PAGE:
I have wanted to read something of Tidhar since his name first cropped up on my radar. I am an occasional reader of more literary and heavier science fiction and his style and subject matter appeared to hit the spot. I had an email from the publisher (Tachyon Press) asking if I would like an ARC. Gratefully, I accepted as eagerly as I accepted Slow Bullets by Alastair Reynolds last year. Here is what I think of this book.
The titular Central Station is a giant spaceport located in the middle east, somewhere between modern Tel Aviv and Jaffa. Though the spaceport is intimidatingly its central “character”, and it is ever present, the story follows several families who have made their lives in a city that surrounds its base – wild, uncontrolled and growing. They reflect on the changes going on in Israel and the middle east, both socially and technologically, and develop in this new world.
It is essentially a story of family, of life and love, and getting by. Each chapter is told from the perspective of a different character. This switching about may confuse some and annoy others, especially if you are not used to this more literary end of the science fiction scale. In this way, it can be hard going. It is not exciting by any stretch of the imagination, but we are compelled to keep reading. Fans of China Mieville and Alastair Reynolds well know exactly what I mean here, though you will find a lot less in the way of action.
The tone is slow and deliberate, almost densely written. Not everybody will have the patience for this density. I notice from Good Reads that several readers simply gave up after a chapter or two. I can understand why, but I think that is a shame that they did not have the motivation or the patience to keep reading. This style is certainly an acquired taste and its not a “lazy Sunday morning” sort of a read. Tidhar could also have done more to make the style accessible. In places, it feels a little over-written.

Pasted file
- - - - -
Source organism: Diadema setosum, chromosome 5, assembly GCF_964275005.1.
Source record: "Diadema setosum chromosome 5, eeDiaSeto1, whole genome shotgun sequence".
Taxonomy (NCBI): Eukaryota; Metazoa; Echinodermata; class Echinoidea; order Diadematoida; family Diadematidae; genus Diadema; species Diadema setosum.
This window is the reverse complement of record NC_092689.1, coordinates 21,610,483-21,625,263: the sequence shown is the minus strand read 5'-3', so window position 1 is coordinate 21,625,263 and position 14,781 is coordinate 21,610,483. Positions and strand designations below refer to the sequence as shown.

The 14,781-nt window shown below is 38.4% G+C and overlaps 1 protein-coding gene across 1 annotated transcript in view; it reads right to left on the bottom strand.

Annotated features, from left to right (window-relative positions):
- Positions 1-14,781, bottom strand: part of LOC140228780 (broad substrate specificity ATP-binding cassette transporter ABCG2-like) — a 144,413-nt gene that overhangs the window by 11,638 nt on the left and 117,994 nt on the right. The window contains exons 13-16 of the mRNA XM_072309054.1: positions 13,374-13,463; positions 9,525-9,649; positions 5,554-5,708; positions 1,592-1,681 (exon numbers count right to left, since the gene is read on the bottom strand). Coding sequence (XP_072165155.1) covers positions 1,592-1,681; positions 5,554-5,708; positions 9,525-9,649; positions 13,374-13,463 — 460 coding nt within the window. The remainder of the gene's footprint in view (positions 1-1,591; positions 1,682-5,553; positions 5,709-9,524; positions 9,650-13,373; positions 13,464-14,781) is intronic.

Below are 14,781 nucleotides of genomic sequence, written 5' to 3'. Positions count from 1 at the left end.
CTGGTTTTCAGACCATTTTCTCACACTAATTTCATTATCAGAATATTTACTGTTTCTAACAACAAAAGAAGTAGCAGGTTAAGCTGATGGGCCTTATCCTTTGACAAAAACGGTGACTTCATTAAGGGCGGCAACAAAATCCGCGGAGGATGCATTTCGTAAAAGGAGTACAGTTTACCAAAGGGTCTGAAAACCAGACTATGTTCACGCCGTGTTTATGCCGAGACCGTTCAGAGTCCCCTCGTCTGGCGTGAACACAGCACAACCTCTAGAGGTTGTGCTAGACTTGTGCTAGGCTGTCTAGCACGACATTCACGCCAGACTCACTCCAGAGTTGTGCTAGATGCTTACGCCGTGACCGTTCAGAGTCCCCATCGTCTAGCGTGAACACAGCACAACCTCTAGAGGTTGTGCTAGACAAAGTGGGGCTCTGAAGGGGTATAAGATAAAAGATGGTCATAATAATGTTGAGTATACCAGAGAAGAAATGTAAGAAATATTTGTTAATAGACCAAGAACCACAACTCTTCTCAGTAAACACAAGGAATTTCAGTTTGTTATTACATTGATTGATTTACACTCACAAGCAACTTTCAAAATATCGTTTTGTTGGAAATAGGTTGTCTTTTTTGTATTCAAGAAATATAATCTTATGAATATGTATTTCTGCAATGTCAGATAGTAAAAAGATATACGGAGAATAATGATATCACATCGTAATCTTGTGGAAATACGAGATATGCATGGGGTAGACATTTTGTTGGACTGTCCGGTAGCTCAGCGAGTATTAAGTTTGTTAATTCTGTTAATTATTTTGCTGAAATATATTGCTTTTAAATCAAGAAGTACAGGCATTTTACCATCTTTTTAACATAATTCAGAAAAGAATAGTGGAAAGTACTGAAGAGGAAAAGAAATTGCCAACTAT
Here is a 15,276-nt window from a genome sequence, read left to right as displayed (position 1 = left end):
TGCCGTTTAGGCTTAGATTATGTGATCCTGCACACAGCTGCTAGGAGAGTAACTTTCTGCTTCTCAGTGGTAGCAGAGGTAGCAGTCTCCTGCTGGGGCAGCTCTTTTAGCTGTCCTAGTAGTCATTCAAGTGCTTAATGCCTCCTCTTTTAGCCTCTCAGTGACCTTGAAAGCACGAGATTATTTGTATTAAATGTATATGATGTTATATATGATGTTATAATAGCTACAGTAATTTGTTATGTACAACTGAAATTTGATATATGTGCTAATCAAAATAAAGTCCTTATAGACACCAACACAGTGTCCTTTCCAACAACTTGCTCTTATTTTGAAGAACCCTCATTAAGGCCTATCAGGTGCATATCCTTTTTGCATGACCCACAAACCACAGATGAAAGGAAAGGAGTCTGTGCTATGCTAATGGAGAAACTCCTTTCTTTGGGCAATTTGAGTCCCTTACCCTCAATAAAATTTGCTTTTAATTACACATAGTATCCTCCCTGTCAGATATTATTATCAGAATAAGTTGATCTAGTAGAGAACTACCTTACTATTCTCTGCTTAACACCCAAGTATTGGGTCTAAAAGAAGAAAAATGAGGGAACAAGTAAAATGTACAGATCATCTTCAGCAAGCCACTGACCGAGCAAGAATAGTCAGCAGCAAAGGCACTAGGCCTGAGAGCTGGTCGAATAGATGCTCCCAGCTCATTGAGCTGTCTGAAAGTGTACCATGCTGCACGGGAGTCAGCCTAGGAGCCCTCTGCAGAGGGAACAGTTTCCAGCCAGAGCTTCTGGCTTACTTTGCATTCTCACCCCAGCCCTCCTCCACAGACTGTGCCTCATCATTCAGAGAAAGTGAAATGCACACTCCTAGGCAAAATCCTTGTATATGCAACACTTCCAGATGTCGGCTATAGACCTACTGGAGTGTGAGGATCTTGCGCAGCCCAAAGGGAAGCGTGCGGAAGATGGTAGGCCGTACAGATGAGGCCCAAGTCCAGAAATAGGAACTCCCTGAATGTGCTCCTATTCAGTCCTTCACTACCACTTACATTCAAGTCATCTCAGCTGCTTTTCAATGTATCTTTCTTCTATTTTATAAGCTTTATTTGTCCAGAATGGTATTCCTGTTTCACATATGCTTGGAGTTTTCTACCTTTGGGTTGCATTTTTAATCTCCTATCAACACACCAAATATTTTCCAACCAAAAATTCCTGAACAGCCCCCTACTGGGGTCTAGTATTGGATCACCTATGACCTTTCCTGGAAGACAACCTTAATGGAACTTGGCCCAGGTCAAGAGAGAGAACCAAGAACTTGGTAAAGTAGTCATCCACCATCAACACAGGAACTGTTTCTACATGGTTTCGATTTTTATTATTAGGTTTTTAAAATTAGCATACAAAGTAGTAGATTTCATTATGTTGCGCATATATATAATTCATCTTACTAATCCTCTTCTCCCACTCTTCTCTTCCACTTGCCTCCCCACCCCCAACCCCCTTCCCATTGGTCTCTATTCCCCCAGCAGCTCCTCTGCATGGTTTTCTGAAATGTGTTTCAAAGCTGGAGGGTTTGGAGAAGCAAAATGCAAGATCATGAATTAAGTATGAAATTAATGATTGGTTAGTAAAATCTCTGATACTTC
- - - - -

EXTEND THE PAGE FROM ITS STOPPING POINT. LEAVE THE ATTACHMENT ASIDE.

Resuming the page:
Something about this book feels very much thrown together as though the chapters do not quite fit as intended. I wasn’t surprised to discover later that it had appeared piece by piece elsewhere and had always intended to be one story. Cleverly done, but I feel the author slightly misses the mark on that issue too.
Not a bad book, but not great either. I feel that missing the cultural references made me poorer for the experience. Had I got these, I am sure I would have got the book a bit better too. 3.5 / 5 for me. Definitely an acquired taste, even your somebody used to the style.